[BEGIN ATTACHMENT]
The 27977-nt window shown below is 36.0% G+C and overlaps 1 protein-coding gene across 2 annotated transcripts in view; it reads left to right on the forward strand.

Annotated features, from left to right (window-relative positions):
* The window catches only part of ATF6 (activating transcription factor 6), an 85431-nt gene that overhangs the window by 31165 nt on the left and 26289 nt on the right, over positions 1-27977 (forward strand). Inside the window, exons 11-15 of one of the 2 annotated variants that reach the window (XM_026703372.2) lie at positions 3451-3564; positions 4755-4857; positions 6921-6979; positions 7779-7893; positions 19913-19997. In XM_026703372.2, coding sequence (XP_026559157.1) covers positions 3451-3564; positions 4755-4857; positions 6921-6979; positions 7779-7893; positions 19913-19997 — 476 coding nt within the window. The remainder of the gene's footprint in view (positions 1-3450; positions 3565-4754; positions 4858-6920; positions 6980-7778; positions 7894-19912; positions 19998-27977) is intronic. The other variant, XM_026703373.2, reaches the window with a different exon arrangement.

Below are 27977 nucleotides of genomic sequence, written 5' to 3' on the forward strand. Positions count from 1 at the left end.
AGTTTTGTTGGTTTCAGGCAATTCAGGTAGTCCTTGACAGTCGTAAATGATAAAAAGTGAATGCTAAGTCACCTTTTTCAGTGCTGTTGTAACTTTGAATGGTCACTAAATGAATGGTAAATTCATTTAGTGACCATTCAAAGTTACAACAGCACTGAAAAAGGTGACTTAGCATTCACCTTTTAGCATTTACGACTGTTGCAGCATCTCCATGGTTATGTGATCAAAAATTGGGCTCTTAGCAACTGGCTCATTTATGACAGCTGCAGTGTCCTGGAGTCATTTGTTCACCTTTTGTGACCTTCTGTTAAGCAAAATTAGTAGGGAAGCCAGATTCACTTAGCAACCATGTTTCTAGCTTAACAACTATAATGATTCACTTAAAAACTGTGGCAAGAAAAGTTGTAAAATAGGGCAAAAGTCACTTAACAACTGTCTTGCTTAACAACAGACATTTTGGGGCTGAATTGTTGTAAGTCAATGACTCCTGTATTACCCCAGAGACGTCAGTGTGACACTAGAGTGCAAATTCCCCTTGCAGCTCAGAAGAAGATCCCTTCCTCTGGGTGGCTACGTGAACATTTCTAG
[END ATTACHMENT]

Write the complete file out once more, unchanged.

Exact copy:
The 27977-nt window shown below is 36.0% G+C and overlaps 1 protein-coding gene across 2 annotated transcripts in view; it reads left to right on the forward strand.

Annotated features, from left to right (window-relative positions):
* The window catches only part of ATF6 (activating transcription factor 6), an 85431-nt gene that overhangs the window by 31165 nt on the left and 26289 nt on the right, over positions 1-27977 (forward strand). Inside the window, exons 11-15 of one of the 2 annotated variants that reach the window (XM_026703372.2) lie at positions 3451-3564; positions 4755-4857; positions 6921-6979; positions 7779-7893; positions 19913-19997. In XM_026703372.2, coding sequence (XP_026559157.1) covers positions 3451-3564; positions 4755-4857; positions 6921-6979; positions 7779-7893; positions 19913-19997 — 476 coding nt within the window. The remainder of the gene's footprint in view (positions 1-3450; positions 3565-4754; positions 4858-6920; positions 6980-7778; positions 7894-19912; positions 19998-27977) is intronic. The other variant, XM_026703373.2, reaches the window with a different exon arrangement.

Below are 27977 nucleotides of genomic sequence, written 5' to 3' on the forward strand. Positions count from 1 at the left end.
AGTTTTGTTGGTTTCAGGCAATTCAGGTAGTCCTTGACAGTCGTAAATGATAAAAAGTGAATGCTAAGTCACCTTTTTCAGTGCTGTTGTAACTTTGAATGGTCACTAAATGAATGGTAAATTCATTTAGTGACCATTCAAAGTTACAACAGCACTGAAAAAGGTGACTTAGCATTCACCTTTTAGCATTTACGACTGTTGCAGCATCTCCATGGTTATGTGATCAAAAATTGGGCTCTTAGCAACTGGCTCATTTATGACAGCTGCAGTGTCCTGGAGTCATTTGTTCACCTTTTGTGACCTTCTGTTAAGCAAAATTAGTAGGGAAGCCAGATTCACTTAGCAACCATGTTTCTAGCTTAACAACTATAATGATTCACTTAAAAACTGTGGCAAGAAAAGTTGTAAAATAGGGCAAAAGTCACTTAACAACTGTCTTGCTTAACAACAGACATTTTGGGGCTGAATTGTTGTAAGTCAATGACTCCTGTATTACCCCAGAGACGTCAGTGTGACACTAGAGTGCAAATTCCCCTTGCAGCTCAGAAGAAGATCCCTTCCTCTGGGTGGCTACGTGAACATTTCTAG